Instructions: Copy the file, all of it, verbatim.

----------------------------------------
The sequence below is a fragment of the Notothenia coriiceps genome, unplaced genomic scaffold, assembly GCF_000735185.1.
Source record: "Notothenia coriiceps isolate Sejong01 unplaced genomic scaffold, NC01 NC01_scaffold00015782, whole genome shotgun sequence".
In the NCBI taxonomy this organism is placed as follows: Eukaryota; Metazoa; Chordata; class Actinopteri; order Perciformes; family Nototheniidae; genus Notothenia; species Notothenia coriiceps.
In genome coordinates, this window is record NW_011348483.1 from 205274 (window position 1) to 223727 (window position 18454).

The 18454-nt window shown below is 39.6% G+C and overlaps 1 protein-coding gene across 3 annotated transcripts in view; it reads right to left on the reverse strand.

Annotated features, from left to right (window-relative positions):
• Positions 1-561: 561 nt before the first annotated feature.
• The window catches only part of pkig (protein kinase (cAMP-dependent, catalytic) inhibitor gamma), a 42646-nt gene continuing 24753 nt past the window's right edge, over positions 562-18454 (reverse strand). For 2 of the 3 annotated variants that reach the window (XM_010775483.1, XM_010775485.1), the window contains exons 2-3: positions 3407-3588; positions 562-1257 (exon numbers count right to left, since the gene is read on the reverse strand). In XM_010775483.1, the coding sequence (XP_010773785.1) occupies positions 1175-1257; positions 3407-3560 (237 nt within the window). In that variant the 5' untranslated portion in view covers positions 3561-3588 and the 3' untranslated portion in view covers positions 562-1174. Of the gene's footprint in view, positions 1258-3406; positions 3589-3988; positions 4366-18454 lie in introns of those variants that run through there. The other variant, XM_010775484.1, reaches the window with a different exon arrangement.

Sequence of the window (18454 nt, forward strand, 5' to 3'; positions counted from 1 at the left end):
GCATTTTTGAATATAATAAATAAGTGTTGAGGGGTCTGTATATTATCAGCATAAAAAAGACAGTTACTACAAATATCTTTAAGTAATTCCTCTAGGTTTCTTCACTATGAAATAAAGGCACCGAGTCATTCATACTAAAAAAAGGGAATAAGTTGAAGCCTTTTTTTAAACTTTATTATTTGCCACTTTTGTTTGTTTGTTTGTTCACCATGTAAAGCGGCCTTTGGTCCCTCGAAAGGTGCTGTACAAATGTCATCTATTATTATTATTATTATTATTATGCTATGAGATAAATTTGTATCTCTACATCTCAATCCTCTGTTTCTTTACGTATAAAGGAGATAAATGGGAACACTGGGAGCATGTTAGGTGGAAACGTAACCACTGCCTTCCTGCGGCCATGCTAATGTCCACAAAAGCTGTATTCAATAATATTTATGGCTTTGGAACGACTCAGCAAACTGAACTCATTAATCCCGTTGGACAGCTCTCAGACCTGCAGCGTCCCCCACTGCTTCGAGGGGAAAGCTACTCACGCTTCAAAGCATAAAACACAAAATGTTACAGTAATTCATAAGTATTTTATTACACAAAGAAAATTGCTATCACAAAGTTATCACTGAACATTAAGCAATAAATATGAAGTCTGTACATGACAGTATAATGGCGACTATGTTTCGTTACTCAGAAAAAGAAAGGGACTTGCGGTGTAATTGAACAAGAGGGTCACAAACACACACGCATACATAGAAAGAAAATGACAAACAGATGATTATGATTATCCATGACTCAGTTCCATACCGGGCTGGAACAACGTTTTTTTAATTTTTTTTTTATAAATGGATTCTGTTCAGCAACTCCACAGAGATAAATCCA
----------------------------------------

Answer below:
The sequence below is a fragment of the Notothenia coriiceps genome, unplaced genomic scaffold, assembly GCF_000735185.1.
Source record: "Notothenia coriiceps isolate Sejong01 unplaced genomic scaffold, NC01 NC01_scaffold00015782, whole genome shotgun sequence".
In the NCBI taxonomy this organism is placed as follows: Eukaryota; Metazoa; Chordata; class Actinopteri; order Perciformes; family Nototheniidae; genus Notothenia; species Notothenia coriiceps.
In genome coordinates, this window is record NW_011348483.1 from 205274 (window position 1) to 223727 (window position 18454).

The 18454-nt window shown below is 39.6% G+C and overlaps 1 protein-coding gene across 3 annotated transcripts in view; it reads right to left on the reverse strand.

Annotated features, from left to right (window-relative positions):
• Positions 1-561: 561 nt before the first annotated feature.
• The window catches only part of pkig (protein kinase (cAMP-dependent, catalytic) inhibitor gamma), a 42646-nt gene continuing 24753 nt past the window's right edge, over positions 562-18454 (reverse strand). For 2 of the 3 annotated variants that reach the window (XM_010775483.1, XM_010775485.1), the window contains exons 2-3: positions 3407-3588; positions 562-1257 (exon numbers count right to left, since the gene is read on the reverse strand). In XM_010775483.1, the coding sequence (XP_010773785.1) occupies positions 1175-1257; positions 3407-3560 (237 nt within the window). In that variant the 5' untranslated portion in view covers positions 3561-3588 and the 3' untranslated portion in view covers positions 562-1174. Of the gene's footprint in view, positions 1258-3406; positions 3589-3988; positions 4366-18454 lie in introns of those variants that run through there. The other variant, XM_010775484.1, reaches the window with a different exon arrangement.

Sequence of the window (18454 nt, forward strand, 5' to 3'; positions counted from 1 at the left end):
GCATTTTTGAATATAATAAATAAGTGTTGAGGGGTCTGTATATTATCAGCATAAAAAAGACAGTTACTACAAATATCTTTAAGTAATTCCTCTAGGTTTCTTCACTATGAAATAAAGGCACCGAGTCATTCATACTAAAAAAAGGGAATAAGTTGAAGCCTTTTTTTAAACTTTATTATTTGCCACTTTTGTTTGTTTGTTTGTTCACCATGTAAAGCGGCCTTTGGTCCCTCGAAAGGTGCTGTACAAATGTCATCTATTATTATTATTATTATTATTATGCTATGAGATAAATTTGTATCTCTACATCTCAATCCTCTGTTTCTTTACGTATAAAGGAGATAAATGGGAACACTGGGAGCATGTTAGGTGGAAACGTAACCACTGCCTTCCTGCGGCCATGCTAATGTCCACAAAAGCTGTATTCAATAATATTTATGGCTTTGGAACGACTCAGCAAACTGAACTCATTAATCCCGTTGGACAGCTCTCAGACCTGCAGCGTCCCCCACTGCTTCGAGGGGAAAGCTACTCACGCTTCAAAGCATAAAACACAAAATGTTACAGTAATTCATAAGTATTTTATTACACAAAGAAAATTGCTATCACAAAGTTATCACTGAACATTAAGCAATAAATATGAAGTCTGTACATGACAGTATAATGGCGACTATGTTTCGTTACTCAGAAAAAGAAAGGGACTTGCGGTGTAATTGAACAAGAGGGTCACAAACACACACGCATACATAGAAAGAAAATGACAAACAGATGATTATGATTATCCATGACTCAGTTCCATACCGGGCTGGAACAACGTTTTTTTAATTTTTTTTTTATAAATGGATTCTGTTCAGCAACTCCACAGAGATAAATCCA